As businesses return to the work site, they should review, and possibly update, their information governance practices and data security protocols and procedures. Some protocols and practices to consider, include:
Standard security procedures
- Limit employee use of personal computers and devices (tablets, mobile phones, etc.) on company networks.
- Create a safe way for employees to copy relevant files from personal devices.
- Implement and enforce USB device control to prohibit use of USB storage devices on company networks.
- Instruct employees to delete securely any company or customer information that may remain on personal computing equipment.
- Complete a software inventory (on personal or company computers) that may have been installed whilst employees were working from home, to determine the risks the software may present.
- Require passwords to be changed when employees return to the workplace.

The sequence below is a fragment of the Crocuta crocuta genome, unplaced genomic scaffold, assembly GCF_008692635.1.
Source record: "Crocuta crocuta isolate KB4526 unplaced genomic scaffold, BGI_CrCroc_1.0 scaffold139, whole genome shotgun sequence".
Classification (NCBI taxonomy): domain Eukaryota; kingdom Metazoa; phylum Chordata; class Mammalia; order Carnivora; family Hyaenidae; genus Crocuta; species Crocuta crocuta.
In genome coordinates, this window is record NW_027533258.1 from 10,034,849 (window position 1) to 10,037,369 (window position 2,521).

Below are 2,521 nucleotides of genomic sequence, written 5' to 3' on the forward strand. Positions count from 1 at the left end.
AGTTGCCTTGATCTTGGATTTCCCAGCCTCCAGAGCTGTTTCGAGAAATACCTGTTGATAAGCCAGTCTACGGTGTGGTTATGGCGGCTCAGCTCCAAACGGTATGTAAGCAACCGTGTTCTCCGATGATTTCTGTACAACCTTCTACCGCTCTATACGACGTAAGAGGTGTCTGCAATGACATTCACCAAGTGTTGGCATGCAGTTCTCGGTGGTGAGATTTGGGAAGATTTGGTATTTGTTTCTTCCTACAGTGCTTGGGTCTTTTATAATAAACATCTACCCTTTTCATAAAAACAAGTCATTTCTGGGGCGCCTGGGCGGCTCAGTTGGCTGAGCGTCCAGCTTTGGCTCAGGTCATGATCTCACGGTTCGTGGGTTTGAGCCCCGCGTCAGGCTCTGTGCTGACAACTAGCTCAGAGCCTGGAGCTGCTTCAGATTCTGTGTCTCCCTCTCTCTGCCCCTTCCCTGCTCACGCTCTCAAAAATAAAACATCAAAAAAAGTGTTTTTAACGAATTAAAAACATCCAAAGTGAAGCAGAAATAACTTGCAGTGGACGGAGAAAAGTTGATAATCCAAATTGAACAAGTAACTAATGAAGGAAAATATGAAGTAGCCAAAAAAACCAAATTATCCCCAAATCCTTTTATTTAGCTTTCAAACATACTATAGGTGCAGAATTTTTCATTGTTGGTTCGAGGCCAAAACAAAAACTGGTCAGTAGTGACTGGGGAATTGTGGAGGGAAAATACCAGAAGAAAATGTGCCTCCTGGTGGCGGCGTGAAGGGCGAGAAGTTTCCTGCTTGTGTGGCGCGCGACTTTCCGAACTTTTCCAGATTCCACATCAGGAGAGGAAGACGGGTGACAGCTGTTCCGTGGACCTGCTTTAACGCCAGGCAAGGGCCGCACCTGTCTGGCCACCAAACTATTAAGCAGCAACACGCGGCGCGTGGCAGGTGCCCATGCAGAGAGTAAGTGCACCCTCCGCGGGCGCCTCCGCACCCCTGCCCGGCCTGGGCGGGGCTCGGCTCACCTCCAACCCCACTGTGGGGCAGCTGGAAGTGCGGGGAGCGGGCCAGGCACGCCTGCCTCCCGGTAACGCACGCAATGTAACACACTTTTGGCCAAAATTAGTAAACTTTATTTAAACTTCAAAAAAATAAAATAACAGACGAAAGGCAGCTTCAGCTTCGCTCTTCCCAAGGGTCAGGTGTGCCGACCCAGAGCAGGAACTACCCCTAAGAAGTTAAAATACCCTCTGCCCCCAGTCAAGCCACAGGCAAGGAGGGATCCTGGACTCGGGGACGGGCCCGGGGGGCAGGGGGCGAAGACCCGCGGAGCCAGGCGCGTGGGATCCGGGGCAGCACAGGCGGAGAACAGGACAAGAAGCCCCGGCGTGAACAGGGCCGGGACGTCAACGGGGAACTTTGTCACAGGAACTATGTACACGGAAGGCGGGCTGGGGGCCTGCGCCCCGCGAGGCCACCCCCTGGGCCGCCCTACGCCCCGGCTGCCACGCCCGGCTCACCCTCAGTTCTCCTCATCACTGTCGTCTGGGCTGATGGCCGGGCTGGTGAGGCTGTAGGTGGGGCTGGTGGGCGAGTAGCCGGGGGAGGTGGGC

- Review all individuals who have access to critical applications.
- Confirm all users still require access to those critical applications.
- Identify all remote access accounts to all systems and applications.
- Confirm all remote accounts still require access to systems and applications.
- Request an updated list of contractors from your vendors that are still employed.
- If any of your previous contractors are no longer with the vendor, revoke their access immediately.
- Revoke access for all remote accounts that are no longer needed
- After an extended period of working at home, employees should be refreshed on the company's cyber security policies and procedures.
- All employees need to be alert to phishing emails that concern return to work matters.
- Refresh and test your incident response program to include:
- Incident reporting protocols (how and to whom your workforce reports incidents).
- Incorporate your breach coach contact information within your incident response program.
- Disseminate incident response roles and responsibilities to leadership and key stakeholders.
- Identify the stakeholder ultimately responsible for decision-making in connection with the incident response including whether your business has sustained a data breach.
- Make use of the Information Commissioner's Office Data Protection and Coronavirus information hub available here.